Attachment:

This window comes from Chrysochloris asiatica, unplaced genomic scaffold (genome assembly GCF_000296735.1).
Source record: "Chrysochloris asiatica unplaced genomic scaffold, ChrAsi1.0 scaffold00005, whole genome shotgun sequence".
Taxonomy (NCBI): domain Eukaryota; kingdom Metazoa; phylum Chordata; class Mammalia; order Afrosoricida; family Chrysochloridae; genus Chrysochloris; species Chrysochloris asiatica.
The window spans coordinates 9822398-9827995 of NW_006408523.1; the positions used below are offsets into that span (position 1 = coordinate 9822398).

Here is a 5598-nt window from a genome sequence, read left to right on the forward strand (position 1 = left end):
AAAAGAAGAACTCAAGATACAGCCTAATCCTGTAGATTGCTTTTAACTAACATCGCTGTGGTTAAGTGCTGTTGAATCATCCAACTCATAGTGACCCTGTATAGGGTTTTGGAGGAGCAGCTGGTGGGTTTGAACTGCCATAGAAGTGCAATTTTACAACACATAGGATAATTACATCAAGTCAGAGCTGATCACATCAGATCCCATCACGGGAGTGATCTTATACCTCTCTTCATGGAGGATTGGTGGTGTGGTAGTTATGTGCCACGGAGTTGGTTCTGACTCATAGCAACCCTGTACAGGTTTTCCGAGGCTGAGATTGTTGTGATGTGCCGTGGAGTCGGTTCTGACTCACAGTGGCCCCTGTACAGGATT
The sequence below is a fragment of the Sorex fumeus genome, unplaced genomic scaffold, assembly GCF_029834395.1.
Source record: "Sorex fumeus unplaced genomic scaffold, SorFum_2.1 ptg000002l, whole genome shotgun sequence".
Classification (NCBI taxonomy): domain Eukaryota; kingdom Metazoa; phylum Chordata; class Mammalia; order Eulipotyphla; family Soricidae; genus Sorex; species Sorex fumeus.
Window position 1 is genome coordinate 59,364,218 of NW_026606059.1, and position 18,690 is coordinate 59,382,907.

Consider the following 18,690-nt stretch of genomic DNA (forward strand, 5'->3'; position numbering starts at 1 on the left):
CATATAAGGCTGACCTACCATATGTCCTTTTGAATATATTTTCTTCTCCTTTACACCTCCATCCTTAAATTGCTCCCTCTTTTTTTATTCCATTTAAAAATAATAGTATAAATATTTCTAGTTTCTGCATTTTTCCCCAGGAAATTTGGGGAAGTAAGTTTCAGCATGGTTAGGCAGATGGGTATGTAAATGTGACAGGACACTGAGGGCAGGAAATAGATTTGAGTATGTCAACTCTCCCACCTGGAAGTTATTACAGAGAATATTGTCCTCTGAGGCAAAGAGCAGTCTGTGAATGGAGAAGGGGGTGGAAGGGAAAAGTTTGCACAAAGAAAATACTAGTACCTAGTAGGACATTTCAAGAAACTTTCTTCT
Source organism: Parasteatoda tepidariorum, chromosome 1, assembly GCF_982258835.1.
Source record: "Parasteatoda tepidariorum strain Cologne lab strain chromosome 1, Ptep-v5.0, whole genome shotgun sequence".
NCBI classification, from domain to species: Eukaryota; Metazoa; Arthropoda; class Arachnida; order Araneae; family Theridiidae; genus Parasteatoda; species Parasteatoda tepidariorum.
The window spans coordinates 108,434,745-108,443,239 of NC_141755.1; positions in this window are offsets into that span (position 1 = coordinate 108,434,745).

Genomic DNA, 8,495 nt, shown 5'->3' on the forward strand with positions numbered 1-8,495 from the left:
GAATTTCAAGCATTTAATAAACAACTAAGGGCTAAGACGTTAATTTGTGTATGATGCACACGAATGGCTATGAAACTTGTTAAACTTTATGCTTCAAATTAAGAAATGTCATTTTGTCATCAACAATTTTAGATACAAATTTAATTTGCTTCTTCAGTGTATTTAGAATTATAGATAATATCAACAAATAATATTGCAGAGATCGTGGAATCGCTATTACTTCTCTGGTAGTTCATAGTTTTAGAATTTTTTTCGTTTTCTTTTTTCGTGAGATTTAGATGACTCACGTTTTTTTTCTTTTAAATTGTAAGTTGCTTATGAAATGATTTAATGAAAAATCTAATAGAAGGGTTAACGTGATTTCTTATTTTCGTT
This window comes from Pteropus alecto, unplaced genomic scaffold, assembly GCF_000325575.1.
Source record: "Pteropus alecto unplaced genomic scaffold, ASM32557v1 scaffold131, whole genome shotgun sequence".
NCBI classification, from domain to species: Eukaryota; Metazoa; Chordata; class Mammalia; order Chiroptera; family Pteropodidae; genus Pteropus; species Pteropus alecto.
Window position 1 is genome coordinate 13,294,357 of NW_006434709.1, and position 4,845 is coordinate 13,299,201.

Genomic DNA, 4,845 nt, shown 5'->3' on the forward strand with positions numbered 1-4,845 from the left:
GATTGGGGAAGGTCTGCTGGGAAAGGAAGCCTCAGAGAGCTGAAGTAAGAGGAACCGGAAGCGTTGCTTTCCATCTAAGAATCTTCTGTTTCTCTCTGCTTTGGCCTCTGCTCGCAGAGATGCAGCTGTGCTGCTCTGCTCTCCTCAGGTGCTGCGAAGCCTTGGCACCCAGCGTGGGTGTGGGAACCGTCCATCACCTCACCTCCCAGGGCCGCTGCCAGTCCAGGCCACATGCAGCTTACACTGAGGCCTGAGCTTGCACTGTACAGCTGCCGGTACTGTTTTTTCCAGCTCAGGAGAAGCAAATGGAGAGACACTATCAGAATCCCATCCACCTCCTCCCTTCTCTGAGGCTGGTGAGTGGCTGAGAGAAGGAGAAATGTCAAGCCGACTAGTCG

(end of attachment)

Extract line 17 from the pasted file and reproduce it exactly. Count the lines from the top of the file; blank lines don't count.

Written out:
Genomic DNA, 8,495 nt, shown 5'->3' on the forward strand with positions numbered 1-8,495 from the left: